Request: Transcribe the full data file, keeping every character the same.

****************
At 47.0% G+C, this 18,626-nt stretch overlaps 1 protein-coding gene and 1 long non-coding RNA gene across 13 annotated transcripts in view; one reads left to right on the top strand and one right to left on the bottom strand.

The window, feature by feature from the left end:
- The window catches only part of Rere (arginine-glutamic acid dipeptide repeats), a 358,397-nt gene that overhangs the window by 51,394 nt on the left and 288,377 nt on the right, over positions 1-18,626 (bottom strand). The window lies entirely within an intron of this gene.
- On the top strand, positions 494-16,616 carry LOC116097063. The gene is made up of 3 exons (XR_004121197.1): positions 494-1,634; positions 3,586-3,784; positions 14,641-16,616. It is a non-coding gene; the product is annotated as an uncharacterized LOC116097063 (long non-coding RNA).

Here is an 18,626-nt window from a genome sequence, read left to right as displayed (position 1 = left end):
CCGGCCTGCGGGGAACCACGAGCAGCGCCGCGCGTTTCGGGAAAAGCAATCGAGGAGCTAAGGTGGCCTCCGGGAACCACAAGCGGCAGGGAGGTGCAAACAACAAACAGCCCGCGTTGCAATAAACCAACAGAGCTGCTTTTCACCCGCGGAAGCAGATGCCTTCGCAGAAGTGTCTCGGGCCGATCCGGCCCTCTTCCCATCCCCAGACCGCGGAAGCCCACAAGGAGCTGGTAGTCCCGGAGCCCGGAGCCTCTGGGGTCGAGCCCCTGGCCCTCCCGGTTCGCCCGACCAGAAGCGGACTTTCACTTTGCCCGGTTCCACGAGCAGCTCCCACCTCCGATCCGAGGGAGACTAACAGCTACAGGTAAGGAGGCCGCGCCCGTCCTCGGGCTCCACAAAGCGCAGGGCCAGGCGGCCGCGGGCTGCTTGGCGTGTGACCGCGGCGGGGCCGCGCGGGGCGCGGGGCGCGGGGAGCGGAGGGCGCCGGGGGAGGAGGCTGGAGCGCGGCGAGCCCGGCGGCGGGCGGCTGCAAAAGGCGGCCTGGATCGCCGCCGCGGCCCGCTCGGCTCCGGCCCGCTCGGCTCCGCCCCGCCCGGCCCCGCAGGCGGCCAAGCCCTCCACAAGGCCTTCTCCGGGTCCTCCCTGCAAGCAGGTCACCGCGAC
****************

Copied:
At 47.0% G+C, this 18,626-nt stretch overlaps 1 protein-coding gene and 1 long non-coding RNA gene across 13 annotated transcripts in view; one reads left to right on the top strand and one right to left on the bottom strand.

The window, feature by feature from the left end:
- The window catches only part of Rere (arginine-glutamic acid dipeptide repeats), a 358,397-nt gene that overhangs the window by 51,394 nt on the left and 288,377 nt on the right, over positions 1-18,626 (bottom strand). The window lies entirely within an intron of this gene.
- On the top strand, positions 494-16,616 carry LOC116097063. The gene is made up of 3 exons (XR_004121197.1): positions 494-1,634; positions 3,586-3,784; positions 14,641-16,616. It is a non-coding gene; the product is annotated as an uncharacterized LOC116097063 (long non-coding RNA).

Here is an 18,626-nt window from a genome sequence, read left to right as displayed (position 1 = left end):
CCGGCCTGCGGGGAACCACGAGCAGCGCCGCGCGTTTCGGGAAAAGCAATCGAGGAGCTAAGGTGGCCTCCGGGAACCACAAGCGGCAGGGAGGTGCAAACAACAAACAGCCCGCGTTGCAATAAACCAACAGAGCTGCTTTTCACCCGCGGAAGCAGATGCCTTCGCAGAAGTGTCTCGGGCCGATCCGGCCCTCTTCCCATCCCCAGACCGCGGAAGCCCACAAGGAGCTGGTAGTCCCGGAGCCCGGAGCCTCTGGGGTCGAGCCCCTGGCCCTCCCGGTTCGCCCGACCAGAAGCGGACTTTCACTTTGCCCGGTTCCACGAGCAGCTCCCACCTCCGATCCGAGGGAGACTAACAGCTACAGGTAAGGAGGCCGCGCCCGTCCTCGGGCTCCACAAAGCGCAGGGCCAGGCGGCCGCGGGCTGCTTGGCGTGTGACCGCGGCGGGGCCGCGCGGGGCGCGGGGCGCGGGGAGCGGAGGGCGCCGGGGGAGGAGGCTGGAGCGCGGCGAGCCCGGCGGCGGGCGGCTGCAAAAGGCGGCCTGGATCGCCGCCGCGGCCCGCTCGGCTCCGGCCCGCTCGGCTCCGCCCCGCCCGGCCCCGCAGGCGGCCAAGCCCTCCACAAGGCCTTCTCCGGGTCCTCCCTGCAAGCAGGTCACCGCGAC